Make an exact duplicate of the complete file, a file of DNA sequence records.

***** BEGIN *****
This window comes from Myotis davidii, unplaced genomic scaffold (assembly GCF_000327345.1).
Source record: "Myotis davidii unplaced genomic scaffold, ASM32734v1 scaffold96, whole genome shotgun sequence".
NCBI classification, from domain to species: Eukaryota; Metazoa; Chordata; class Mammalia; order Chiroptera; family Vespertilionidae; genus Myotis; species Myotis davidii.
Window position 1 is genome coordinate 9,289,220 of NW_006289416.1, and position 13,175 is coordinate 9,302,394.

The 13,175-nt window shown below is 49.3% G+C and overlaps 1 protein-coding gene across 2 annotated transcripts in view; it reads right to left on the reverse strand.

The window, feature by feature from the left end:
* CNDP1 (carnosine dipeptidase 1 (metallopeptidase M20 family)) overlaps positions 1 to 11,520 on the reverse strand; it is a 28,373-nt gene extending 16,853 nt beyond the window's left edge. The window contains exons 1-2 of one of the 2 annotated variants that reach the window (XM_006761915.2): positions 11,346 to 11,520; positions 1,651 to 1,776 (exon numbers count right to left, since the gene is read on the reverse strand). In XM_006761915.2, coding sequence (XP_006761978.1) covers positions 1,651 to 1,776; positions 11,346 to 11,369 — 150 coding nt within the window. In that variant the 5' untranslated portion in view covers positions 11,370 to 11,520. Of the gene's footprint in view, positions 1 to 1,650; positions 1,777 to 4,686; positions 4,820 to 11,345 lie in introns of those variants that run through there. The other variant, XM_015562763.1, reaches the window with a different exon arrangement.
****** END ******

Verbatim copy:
This window comes from Myotis davidii, unplaced genomic scaffold (assembly GCF_000327345.1).
Source record: "Myotis davidii unplaced genomic scaffold, ASM32734v1 scaffold96, whole genome shotgun sequence".
NCBI classification, from domain to species: Eukaryota; Metazoa; Chordata; class Mammalia; order Chiroptera; family Vespertilionidae; genus Myotis; species Myotis davidii.
Window position 1 is genome coordinate 9,289,220 of NW_006289416.1, and position 13,175 is coordinate 9,302,394.

The 13,175-nt window shown below is 49.3% G+C and overlaps 1 protein-coding gene across 2 annotated transcripts in view; it reads right to left on the reverse strand.

The window, feature by feature from the left end:
* CNDP1 (carnosine dipeptidase 1 (metallopeptidase M20 family)) overlaps positions 1 to 11,520 on the reverse strand; it is a 28,373-nt gene extending 16,853 nt beyond the window's left edge. The window contains exons 1-2 of one of the 2 annotated variants that reach the window (XM_006761915.2): positions 11,346 to 11,520; positions 1,651 to 1,776 (exon numbers count right to left, since the gene is read on the reverse strand). In XM_006761915.2, coding sequence (XP_006761978.1) covers positions 1,651 to 1,776; positions 11,346 to 11,369 — 150 coding nt within the window. In that variant the 5' untranslated portion in view covers positions 11,370 to 11,520. Of the gene's footprint in view, positions 1 to 1,650; positions 1,777 to 4,686; positions 4,820 to 11,345 lie in introns of those variants that run through there. The other variant, XM_015562763.1, reaches the window with a different exon arrangement.